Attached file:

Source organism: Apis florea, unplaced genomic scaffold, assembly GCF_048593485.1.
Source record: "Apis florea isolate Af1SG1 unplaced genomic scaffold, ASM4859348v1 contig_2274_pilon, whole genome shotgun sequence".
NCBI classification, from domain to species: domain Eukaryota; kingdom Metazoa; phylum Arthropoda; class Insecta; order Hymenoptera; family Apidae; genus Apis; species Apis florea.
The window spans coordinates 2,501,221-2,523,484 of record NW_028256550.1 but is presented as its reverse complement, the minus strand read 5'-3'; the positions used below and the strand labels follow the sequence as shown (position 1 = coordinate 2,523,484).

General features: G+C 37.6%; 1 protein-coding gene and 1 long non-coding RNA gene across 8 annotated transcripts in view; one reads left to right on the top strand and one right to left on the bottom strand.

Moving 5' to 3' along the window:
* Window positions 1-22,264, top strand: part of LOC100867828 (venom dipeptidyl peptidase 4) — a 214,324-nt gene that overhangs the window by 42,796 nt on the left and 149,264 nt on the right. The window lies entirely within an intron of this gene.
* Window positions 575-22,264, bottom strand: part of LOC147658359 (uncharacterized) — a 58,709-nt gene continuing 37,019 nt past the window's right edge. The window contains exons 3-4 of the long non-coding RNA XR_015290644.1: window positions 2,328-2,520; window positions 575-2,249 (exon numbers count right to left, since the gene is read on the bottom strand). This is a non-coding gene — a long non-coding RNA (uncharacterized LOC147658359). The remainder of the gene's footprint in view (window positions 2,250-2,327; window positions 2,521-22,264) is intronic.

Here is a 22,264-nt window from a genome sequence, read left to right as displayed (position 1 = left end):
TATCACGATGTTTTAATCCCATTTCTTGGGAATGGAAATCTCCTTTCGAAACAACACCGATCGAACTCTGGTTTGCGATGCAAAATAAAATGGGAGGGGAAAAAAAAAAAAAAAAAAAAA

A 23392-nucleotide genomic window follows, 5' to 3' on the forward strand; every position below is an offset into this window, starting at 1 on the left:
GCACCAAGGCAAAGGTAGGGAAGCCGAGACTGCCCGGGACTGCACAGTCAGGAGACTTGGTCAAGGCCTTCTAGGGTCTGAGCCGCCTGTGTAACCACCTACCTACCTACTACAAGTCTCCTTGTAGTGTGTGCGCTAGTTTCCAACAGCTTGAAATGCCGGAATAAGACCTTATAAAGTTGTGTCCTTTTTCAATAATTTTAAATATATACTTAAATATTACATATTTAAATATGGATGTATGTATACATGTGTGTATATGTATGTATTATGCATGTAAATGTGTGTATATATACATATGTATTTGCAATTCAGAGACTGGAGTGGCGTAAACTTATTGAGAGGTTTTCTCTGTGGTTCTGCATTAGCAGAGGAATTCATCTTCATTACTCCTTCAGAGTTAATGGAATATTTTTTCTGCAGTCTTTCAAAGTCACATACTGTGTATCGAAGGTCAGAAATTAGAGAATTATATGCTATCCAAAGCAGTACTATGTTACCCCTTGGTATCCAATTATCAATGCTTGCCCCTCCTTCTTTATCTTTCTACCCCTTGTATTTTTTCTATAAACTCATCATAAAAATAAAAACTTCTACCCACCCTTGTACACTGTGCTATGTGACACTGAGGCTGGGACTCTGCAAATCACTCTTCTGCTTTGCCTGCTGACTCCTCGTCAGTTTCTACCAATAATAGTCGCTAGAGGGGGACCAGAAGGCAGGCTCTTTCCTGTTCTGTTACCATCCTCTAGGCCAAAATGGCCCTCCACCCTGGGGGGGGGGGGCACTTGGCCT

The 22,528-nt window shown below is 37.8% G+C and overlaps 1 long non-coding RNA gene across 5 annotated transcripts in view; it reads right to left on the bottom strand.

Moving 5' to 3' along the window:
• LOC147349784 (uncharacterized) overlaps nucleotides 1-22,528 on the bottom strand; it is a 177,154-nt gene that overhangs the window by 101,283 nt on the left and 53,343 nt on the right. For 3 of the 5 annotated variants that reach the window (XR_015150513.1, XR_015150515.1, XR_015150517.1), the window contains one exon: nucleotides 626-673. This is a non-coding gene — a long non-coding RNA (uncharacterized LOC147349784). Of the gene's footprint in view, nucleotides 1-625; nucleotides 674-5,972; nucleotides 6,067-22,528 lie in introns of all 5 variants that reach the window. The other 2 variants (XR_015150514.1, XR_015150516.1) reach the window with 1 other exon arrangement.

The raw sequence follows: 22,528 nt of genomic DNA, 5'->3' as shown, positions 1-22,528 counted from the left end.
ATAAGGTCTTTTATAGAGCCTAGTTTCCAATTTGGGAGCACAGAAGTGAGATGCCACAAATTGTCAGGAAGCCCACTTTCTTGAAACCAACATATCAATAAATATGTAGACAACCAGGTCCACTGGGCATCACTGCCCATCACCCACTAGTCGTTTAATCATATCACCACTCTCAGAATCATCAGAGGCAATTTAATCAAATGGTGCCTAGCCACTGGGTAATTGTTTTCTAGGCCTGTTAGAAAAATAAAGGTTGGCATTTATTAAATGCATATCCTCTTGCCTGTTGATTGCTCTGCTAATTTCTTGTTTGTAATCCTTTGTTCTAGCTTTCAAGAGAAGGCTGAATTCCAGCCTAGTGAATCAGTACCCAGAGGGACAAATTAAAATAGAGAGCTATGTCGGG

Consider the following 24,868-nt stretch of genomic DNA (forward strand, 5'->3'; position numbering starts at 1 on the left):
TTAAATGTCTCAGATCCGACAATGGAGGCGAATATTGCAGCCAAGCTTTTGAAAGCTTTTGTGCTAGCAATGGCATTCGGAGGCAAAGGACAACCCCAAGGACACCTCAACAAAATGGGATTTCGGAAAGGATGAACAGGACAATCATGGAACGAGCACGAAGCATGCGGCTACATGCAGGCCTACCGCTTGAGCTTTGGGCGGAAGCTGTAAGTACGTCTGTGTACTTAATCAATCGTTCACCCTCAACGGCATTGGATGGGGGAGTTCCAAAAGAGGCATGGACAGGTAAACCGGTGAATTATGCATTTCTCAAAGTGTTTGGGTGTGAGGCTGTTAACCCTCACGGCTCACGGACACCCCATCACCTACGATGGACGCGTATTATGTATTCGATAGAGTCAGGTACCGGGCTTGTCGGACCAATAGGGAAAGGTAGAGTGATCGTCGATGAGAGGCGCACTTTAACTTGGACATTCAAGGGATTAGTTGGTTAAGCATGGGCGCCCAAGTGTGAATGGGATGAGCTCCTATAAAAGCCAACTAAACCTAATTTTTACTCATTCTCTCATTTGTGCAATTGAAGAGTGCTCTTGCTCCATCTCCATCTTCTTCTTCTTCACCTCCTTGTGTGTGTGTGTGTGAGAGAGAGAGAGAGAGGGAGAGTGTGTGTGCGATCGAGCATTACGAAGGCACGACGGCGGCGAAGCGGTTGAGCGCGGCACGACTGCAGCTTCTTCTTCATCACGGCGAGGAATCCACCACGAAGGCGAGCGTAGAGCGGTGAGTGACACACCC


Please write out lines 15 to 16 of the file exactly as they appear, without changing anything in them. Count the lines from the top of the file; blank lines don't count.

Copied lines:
• LOC147349784 (uncharacterized) overlaps nucleotides 1-22,528 on the bottom strand; it is a 177,154-nt gene that overhangs the window by 101,283 nt on the left and 53,343 nt on the right. For 3 of the 5 annotated variants that reach the window (XR_015150513.1, XR_015150515.1, XR_015150517.1), the window contains one exon: nucleotides 626-673. This is a non-coding gene — a long non-coding RNA (uncharacterized LOC147349784). Of the gene's footprint in view, nucleotides 1-625; nucleotides 674-5,972; nucleotides 6,067-22,528 lie in introns of all 5 variants that reach the window. The other 2 variants (XR_015150514.1, XR_015150516.1) reach the window with 1 other exon arrangement.

The raw sequence follows: 22,528 nt of genomic DNA, 5'->3' as shown, positions 1-22,528 counted from the left end.